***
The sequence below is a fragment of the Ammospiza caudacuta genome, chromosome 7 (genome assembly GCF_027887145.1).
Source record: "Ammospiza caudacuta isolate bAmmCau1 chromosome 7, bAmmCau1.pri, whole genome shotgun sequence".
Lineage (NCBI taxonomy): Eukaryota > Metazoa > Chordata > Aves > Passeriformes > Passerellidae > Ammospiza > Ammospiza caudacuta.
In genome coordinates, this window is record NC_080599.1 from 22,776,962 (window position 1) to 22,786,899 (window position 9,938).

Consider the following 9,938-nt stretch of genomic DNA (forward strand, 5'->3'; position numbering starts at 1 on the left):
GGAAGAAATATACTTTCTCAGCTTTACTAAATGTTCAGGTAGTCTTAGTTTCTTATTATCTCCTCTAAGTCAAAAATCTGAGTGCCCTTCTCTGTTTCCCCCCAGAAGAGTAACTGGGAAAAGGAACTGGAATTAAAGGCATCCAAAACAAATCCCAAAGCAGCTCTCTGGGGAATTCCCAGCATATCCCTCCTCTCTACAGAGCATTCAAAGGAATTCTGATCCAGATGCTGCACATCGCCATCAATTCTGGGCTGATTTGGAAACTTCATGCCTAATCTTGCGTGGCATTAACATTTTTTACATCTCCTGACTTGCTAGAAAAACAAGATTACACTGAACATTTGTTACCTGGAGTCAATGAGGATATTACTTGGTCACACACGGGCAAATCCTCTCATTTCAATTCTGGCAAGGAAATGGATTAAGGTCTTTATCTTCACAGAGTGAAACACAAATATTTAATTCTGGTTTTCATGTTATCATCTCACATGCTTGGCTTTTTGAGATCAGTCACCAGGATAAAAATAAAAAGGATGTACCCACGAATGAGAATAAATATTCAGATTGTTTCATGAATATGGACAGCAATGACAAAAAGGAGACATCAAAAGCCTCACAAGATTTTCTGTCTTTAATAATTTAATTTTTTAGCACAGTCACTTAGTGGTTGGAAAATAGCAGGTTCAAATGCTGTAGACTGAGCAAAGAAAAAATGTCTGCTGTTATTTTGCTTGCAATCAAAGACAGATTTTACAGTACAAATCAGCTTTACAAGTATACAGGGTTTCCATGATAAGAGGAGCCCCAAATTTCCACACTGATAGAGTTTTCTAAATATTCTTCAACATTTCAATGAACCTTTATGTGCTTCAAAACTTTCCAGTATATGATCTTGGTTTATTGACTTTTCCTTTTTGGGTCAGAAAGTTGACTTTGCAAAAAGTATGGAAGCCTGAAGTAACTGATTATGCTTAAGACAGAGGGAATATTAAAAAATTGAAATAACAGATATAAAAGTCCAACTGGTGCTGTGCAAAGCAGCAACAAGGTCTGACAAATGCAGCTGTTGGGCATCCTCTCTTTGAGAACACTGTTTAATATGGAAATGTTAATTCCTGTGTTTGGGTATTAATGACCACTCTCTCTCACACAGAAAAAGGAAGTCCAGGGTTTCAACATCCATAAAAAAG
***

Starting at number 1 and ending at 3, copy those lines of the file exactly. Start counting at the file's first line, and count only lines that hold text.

The sequence below is a fragment of the Ammospiza caudacuta genome, chromosome 7 (genome assembly GCF_027887145.1).
Source record: "Ammospiza caudacuta isolate bAmmCau1 chromosome 7, bAmmCau1.pri, whole genome shotgun sequence".
Lineage (NCBI taxonomy): Eukaryota > Metazoa > Chordata > Aves > Passeriformes > Passerellidae > Ammospiza > Ammospiza caudacuta.